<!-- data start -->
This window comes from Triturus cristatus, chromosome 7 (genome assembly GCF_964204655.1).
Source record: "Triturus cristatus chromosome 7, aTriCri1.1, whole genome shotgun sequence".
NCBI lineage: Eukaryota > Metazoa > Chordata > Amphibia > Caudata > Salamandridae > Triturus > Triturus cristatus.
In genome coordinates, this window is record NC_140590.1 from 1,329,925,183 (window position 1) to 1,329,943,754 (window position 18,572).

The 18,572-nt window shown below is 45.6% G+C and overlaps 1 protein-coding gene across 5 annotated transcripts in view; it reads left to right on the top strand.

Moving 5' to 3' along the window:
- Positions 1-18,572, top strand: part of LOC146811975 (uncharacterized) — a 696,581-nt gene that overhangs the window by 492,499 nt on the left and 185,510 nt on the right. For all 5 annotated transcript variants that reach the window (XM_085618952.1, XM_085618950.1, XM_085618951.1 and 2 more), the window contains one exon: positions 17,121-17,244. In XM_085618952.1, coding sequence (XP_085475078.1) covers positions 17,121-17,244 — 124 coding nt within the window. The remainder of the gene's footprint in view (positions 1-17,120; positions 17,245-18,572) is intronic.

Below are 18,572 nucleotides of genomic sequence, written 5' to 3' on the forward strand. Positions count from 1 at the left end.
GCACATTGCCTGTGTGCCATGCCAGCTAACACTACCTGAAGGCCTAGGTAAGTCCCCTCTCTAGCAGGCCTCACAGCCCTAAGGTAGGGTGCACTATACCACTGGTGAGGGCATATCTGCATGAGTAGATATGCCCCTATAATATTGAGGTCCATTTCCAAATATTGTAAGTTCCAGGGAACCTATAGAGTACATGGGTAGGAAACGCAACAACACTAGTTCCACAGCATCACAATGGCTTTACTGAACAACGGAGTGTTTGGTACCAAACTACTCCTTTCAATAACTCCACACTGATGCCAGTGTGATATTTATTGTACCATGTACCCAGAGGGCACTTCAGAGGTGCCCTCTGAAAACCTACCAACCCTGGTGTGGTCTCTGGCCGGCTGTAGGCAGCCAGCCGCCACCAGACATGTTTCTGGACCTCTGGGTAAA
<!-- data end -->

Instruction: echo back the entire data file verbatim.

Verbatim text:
This window comes from Triturus cristatus, chromosome 7 (genome assembly GCF_964204655.1).
Source record: "Triturus cristatus chromosome 7, aTriCri1.1, whole genome shotgun sequence".
NCBI lineage: Eukaryota > Metazoa > Chordata > Amphibia > Caudata > Salamandridae > Triturus > Triturus cristatus.
In genome coordinates, this window is record NC_140590.1 from 1,329,925,183 (window position 1) to 1,329,943,754 (window position 18,572).

The 18,572-nt window shown below is 45.6% G+C and overlaps 1 protein-coding gene across 5 annotated transcripts in view; it reads left to right on the top strand.

Moving 5' to 3' along the window:
- Positions 1-18,572, top strand: part of LOC146811975 (uncharacterized) — a 696,581-nt gene that overhangs the window by 492,499 nt on the left and 185,510 nt on the right. For all 5 annotated transcript variants that reach the window (XM_085618952.1, XM_085618950.1, XM_085618951.1 and 2 more), the window contains one exon: positions 17,121-17,244. In XM_085618952.1, coding sequence (XP_085475078.1) covers positions 17,121-17,244 — 124 coding nt within the window. The remainder of the gene's footprint in view (positions 1-17,120; positions 17,245-18,572) is intronic.

Below are 18,572 nucleotides of genomic sequence, written 5' to 3' on the forward strand. Positions count from 1 at the left end.
GCACATTGCCTGTGTGCCATGCCAGCTAACACTACCTGAAGGCCTAGGTAAGTCCCCTCTCTAGCAGGCCTCACAGCCCTAAGGTAGGGTGCACTATACCACTGGTGAGGGCATATCTGCATGAGTAGATATGCCCCTATAATATTGAGGTCCATTTCCAAATATTGTAAGTTCCAGGGAACCTATAGAGTACATGGGTAGGAAACGCAACAACACTAGTTCCACAGCATCACAATGGCTTTACTGAACAACGGAGTGTTTGGTACCAAACTACTCCTTTCAATAACTCCACACTGATGCCAGTGTGATATTTATTGTACCATGTACCCAGAGGGCACTTCAGAGGTGCCCTCTGAAAACCTACCAACCCTGGTGTGGTCTCTGGCCGGCTGTAGGCAGCCAGCCGCCACCAGACATGTTTCTGGACCTCTGGGTAAA